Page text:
Immunohistochemical staining of the vulvar mass revealed that most of the vulvar tumor cells were positive for AE1/AE3, CAM5.2, neuron-specific enolase, CD56, and chromogranin A (shown in Fig. 2a). On the contrary, the tumor cells tested negative for MCPyV (shown in Fig. 2b), CK20, synaptophysin, c-kit, estrogen receptor, progesterone receptor, p16, and adrenocorticotropic hormone. Retrospectively, immunohistochemical and virological analyses had been performed for the initial endometrial endometrioid carcinoma. Immunohistochemical staining had revealed that the tumor cells were positive for CD56 and chromogranin A (shown in Fig. 2c). Notably, endometrial cancer cells infiltrated into lymphatic vessels are also positive for chromogranin A. Additionally, the tumor cells were negative for MCPyV and CK20. Furthermore, the HPV DNA typing analysis (types 6, 11, 16, 18, 30, 31, 33, 35, 39, 45, 51, 52, 56, 58, 59, and 66) of the formalin-fixed, paraffin-embedded specimens of the vulvar tumor was negative (PapiPlex™, GeneticLab Co., Hokkaido, Japan) (shown in Fig. 3). Therefore, the vulvar tumor was suggested to be a recurrence of the endometrial cancer rather than a primary vulvar HGNEC (shown in Table 1).
Discussion and conclusions
It is important to make a differential diagnosis of vulvar HGNECs with small cell morphology with respect to primary Merkel cell carcinomas, primary SCNECs, and secondary/metastatic SCNECs originating from other organs. In the present case, the patient had a history of endometrial endometrioid carcinoma. Notably, the coexistence of endometrial endometrioid carcinoma and HGNEC is a well-known phenomenon [2,3,4]. Moreover, in case of recurrent metastasis, the endometrial endometrioid carcinoma occasionally presents as a dedifferentiated cancer  or HGNEC [3, 4] components at the site of metastasis/recurrence. Actually, Shimazaki I et al.  reported that secondary small cell carcinoma in vaginal stump after hysterectomy for endometrial endometrioid carcinoma. Therefore, metastasis/recurrence of endometrial endometrioid carcinoma cannot be ruled out based upon only morphological differences.
Merkel cell carcinoma and SCNEC are often morphologically indistinguishable. Chen et al.  reported that immunohistochemical observations (CK20 and MCPyV) as well as tests for HR-HPV infection are useful for differential diagnosis of HGNECs. Primary vulvar Merkel cell carcinoma is positive for CK20 (paranuclear dot-like and/or ring-like reactivity) and MCPyV, but negative for HR-HPV. On the contrary, primary vulvar SCNEC is positive for HR-HPV, but negative for CK20 and MCPyV  (shown in Table 1). In the present case, the vulvar HGNEC tested positive for chromogranin A, but it was negative for CK20, MCPyV, and HR-HPV. These immunohistochemical and virological analyses indicated that the vulvar HGNEC in the 82-y-old patient was neither primary vulvar SCNEC nor Merkel cell carcinoma.
In the present case, the patient had been previously detected with an early-stage, low-grade endometrioid carcinoma, and she had presented with prominent lymphovascular space invasion over the uterine wall. Endometrial cancer in the elderly can be aggressive, even in early-stage low-grade . Vulvar metastasis can occur even in early-stage and low-grade endometrioid carcinomas , and prominent lymphovascular space invasion is also consistent with metastases to the vulva and lymph nodes. Additionally, the endometrial endometrioid carcinoma was positive for the neuroendocrine marker chromogranin A. Notably, the tumor cells in the lymphovascular space invasion are also positive for chromogranin A. These observations support the phenomenon that the endometrial cancer had metastasis/recurrence to the vulva and lymph nodes. However, this study is based upon a single patient, and it also lacks a detailed molecular analysis of the vulvar mass since only small biopsy specimens could be obtained from the vulvar tumor. Moreover, it did not contribute to the patient's treatment strategy. This patient was unable to undergo surgery or chemotherapy because of her age and general health condition. Incidentally, endometrial HGNECs often exhibit a high microsatellite instability  and an abnormal expression of DNA mismatch repair proteins ; hence, immune-checkpoint inhibitors via PD-1/PD-L1 may be an effective line of therapy in such cases . Therefore, for the benefit of future patients, it is essential to develop a method of distinguishing between primary and secondary/metastatic vulvar cancers.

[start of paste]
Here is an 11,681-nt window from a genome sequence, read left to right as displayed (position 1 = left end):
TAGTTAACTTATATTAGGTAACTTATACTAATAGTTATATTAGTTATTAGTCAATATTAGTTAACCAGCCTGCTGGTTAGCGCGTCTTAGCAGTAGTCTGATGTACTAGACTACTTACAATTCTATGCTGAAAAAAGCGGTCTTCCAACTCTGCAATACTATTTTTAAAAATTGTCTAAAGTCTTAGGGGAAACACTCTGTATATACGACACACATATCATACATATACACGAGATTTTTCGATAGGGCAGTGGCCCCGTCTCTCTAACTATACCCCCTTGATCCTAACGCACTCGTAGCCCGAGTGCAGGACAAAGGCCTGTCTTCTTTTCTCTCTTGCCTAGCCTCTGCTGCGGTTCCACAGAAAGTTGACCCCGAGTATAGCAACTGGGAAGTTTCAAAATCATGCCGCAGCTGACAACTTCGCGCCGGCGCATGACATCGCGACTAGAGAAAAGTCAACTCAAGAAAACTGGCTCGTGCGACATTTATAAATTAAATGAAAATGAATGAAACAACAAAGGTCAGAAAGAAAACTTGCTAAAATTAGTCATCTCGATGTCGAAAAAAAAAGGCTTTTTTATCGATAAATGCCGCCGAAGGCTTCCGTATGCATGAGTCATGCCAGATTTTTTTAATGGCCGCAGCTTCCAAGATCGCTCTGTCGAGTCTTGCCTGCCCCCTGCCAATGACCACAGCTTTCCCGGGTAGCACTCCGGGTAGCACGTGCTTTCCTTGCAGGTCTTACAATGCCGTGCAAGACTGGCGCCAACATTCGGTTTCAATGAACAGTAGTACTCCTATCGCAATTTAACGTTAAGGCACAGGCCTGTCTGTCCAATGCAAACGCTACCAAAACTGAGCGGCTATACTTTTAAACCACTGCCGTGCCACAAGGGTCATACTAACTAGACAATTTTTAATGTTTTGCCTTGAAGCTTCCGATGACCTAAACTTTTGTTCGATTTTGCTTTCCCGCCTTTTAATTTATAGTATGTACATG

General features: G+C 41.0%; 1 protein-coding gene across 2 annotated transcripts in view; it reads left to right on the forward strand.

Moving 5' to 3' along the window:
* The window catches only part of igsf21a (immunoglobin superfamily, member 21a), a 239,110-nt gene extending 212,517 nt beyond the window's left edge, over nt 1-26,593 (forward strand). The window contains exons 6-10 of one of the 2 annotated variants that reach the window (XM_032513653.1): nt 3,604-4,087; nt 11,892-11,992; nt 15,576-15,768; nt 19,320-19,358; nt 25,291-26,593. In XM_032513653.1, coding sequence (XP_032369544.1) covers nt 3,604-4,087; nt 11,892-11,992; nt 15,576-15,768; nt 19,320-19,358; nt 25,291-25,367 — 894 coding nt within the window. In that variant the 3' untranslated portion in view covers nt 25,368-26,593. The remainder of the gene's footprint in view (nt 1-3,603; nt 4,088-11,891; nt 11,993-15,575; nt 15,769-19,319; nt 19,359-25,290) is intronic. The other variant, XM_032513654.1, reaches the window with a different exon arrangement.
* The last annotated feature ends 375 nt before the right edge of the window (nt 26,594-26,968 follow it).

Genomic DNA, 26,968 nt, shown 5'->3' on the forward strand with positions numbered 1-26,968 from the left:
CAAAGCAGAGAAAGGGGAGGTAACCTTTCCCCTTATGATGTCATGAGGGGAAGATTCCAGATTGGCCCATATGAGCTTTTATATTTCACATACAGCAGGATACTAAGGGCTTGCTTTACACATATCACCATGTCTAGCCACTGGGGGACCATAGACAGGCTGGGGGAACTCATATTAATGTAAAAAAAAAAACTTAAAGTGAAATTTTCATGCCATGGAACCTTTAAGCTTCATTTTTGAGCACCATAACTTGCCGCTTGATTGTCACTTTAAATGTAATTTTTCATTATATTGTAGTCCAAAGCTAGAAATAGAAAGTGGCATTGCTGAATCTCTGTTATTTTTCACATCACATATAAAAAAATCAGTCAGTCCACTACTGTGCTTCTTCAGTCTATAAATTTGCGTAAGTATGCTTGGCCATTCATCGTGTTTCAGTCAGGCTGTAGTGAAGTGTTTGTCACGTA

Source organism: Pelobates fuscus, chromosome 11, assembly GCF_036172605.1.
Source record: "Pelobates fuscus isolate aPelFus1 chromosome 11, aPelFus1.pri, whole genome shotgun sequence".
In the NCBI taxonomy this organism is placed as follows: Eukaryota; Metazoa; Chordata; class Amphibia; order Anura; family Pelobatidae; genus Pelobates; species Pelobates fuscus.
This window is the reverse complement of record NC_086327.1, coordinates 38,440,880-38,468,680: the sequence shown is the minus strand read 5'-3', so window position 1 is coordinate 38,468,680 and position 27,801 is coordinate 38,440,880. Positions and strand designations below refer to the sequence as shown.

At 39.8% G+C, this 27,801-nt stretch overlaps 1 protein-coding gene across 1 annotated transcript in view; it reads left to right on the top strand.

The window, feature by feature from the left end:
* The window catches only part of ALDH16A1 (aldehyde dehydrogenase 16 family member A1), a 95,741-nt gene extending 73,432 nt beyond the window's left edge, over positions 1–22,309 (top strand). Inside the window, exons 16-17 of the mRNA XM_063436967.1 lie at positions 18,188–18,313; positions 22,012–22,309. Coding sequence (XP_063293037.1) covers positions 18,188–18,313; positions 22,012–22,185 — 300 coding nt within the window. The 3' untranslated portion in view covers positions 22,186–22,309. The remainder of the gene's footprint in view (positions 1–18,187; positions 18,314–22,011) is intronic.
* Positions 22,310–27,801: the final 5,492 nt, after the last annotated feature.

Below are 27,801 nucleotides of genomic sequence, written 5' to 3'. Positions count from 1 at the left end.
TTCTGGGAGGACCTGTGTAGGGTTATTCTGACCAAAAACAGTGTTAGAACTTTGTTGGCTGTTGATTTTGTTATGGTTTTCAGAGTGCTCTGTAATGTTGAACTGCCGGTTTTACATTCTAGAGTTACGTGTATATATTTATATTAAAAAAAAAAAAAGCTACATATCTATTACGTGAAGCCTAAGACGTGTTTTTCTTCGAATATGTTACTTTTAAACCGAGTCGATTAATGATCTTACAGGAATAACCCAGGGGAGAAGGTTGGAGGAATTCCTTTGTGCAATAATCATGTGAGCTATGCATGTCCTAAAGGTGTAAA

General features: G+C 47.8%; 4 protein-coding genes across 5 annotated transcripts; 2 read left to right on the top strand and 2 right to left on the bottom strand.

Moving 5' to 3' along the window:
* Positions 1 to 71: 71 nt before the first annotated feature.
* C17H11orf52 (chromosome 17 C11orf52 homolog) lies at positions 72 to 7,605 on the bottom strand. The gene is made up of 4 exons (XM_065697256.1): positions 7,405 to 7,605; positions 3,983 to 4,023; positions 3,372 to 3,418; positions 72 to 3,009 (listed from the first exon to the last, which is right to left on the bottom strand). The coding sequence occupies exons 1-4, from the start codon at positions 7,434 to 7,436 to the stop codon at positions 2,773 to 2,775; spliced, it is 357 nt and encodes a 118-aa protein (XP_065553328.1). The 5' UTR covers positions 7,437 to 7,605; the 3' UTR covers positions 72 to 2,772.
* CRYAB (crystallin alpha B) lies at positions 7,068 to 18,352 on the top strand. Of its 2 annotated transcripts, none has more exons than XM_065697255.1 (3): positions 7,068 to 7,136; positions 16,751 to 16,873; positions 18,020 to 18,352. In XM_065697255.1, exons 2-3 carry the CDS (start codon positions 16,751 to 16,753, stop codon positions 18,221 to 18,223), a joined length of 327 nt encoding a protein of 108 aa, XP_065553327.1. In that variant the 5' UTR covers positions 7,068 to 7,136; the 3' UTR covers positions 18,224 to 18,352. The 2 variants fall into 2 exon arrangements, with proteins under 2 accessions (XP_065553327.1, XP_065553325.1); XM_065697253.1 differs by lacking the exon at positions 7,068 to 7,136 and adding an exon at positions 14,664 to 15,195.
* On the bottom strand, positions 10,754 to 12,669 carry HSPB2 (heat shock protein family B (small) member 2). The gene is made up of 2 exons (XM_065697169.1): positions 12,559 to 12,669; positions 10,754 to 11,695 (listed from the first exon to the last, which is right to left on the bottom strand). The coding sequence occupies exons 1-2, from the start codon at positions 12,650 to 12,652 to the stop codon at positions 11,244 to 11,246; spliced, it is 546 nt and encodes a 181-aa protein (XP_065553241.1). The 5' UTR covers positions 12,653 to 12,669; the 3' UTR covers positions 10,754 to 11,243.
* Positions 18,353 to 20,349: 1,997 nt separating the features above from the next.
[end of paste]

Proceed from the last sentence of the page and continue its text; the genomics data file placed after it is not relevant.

In conclusion, we report a vulvar neuroendocrine carcinoma that is independent of both Merkel cell polyomavirus and human papillomavirus, thereby suggesting a recurrence of endometrial cancer. It can be concluded that along with morphology-based studies, immunohistochemical and virological analyses, including CK20, MCPyV, chromogranin A, and HR-HPV, are useful for the differential diagnosis of HGNECs as primary Merkel cell carcinomas, primary SCNECs, and secondary/metastatic SCNECs from other organs.
Availability of data and materials
All data generated or analyzed during this study are included in this published article.
High-grade neuroendocrine carcinoma
Small cell neuroendocrine carcinoma
Merkel cell polyomavirus
High-risk human papillomavirus
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We would like to thank Editage (www.editage.jp) for English language editing.
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Hirakawa, T., Yano, M., Nishida, H. et al. Vulvar neuroendocrine carcinoma that is independent of merkel cell polyomavirus and human papillomavirus suggests endometrial cancer recurrence: a case report. BMC Endocr Disord 22, 81 (2022). https://doi.org/10.1186/s12902-022-00987-8
- Neuroendocrine carcinoma
- Endometrial carcinoma
- Merkel cell carcinoma
- Human papillomavirus
- Case report